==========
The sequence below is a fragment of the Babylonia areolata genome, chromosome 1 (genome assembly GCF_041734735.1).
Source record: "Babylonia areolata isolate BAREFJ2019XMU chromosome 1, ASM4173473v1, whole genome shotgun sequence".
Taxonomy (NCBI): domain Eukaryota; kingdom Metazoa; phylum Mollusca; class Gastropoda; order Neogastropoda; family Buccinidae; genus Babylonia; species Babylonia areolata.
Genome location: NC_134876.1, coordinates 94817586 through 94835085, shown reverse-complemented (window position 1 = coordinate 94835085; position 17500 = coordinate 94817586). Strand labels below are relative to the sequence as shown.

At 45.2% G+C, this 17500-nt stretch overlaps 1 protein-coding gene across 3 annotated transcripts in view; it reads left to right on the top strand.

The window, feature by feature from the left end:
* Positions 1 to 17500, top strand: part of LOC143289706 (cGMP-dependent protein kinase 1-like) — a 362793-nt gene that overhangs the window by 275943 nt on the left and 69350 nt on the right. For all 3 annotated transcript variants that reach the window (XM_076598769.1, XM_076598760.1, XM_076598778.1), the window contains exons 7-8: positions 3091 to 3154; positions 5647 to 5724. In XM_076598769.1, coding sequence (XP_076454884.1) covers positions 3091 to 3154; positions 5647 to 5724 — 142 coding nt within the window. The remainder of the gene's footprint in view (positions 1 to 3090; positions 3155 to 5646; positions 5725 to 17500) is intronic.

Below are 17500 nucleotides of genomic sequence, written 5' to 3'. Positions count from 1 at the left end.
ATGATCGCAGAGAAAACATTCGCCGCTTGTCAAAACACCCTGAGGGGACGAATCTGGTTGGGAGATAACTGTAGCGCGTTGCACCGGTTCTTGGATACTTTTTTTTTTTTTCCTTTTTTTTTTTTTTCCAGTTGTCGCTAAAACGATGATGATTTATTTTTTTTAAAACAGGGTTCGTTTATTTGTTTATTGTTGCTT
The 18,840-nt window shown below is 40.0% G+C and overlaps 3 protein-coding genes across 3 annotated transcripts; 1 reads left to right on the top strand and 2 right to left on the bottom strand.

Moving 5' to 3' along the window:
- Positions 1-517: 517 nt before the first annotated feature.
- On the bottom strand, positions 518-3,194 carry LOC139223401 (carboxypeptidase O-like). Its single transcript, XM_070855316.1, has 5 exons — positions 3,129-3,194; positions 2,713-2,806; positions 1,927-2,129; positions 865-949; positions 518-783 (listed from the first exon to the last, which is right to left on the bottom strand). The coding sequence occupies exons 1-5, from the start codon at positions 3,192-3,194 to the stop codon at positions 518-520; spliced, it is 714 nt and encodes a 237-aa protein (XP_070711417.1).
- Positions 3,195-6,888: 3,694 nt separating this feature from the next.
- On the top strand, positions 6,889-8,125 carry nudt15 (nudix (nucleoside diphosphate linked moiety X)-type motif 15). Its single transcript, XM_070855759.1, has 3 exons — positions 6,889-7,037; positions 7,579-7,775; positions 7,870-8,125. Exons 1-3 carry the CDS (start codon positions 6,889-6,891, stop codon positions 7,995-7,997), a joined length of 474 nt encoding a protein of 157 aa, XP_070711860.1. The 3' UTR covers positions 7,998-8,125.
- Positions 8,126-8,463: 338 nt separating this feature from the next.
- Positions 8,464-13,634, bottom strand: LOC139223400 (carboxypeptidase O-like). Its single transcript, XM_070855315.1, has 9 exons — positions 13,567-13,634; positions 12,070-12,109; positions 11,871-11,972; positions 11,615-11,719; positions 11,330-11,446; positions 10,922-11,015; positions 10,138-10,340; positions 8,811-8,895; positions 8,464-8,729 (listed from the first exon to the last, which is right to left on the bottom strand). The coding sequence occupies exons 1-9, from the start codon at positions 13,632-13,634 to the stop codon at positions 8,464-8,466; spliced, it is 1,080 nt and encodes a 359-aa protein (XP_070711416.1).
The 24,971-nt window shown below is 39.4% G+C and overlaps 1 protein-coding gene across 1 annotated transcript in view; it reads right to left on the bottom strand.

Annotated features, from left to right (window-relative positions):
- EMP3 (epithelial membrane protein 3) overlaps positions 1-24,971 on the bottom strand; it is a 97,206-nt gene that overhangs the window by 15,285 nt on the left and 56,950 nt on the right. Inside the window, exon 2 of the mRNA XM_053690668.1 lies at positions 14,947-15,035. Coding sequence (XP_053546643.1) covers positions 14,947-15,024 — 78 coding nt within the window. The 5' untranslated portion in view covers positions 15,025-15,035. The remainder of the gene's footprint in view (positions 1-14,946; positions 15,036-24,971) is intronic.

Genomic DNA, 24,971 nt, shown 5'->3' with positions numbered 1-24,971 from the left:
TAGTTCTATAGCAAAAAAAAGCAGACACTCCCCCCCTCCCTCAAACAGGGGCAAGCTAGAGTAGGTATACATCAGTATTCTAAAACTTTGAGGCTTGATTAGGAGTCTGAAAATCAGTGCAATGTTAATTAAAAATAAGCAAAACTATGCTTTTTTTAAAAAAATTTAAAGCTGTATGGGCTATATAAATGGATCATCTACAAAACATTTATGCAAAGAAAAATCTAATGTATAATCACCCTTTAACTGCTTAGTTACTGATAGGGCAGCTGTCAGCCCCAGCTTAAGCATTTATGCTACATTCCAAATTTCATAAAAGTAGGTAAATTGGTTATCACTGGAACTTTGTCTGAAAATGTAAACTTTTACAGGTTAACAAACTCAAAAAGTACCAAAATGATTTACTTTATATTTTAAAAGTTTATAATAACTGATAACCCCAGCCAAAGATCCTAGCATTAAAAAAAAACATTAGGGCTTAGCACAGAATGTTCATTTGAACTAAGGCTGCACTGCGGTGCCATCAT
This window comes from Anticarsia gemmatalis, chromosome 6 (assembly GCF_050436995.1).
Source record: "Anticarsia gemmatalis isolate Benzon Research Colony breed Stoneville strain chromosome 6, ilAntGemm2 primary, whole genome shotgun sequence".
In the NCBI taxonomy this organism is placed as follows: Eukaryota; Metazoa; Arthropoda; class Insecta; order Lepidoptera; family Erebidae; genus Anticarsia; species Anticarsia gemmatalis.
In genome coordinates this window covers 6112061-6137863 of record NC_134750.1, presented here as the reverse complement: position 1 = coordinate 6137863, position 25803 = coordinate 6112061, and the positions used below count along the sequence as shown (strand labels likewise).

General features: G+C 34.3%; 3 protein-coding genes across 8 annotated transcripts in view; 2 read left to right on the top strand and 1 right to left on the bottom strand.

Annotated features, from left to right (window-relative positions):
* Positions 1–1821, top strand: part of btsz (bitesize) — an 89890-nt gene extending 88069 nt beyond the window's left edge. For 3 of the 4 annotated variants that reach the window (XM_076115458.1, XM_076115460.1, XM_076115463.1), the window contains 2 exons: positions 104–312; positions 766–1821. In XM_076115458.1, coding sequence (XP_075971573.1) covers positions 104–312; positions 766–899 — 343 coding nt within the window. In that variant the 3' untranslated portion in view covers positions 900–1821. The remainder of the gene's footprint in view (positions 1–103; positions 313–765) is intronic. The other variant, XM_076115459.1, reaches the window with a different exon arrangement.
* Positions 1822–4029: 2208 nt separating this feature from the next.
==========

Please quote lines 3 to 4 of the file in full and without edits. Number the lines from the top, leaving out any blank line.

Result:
Taxonomy (NCBI): domain Eukaryota; kingdom Metazoa; phylum Mollusca; class Gastropoda; order Neogastropoda; family Buccinidae; genus Babylonia; species Babylonia areolata.
Genome location: NC_134876.1, coordinates 94817586 through 94835085, shown reverse-complemented (window position 1 = coordinate 94835085; position 17500 = coordinate 94817586). Strand labels below are relative to the sequence as shown.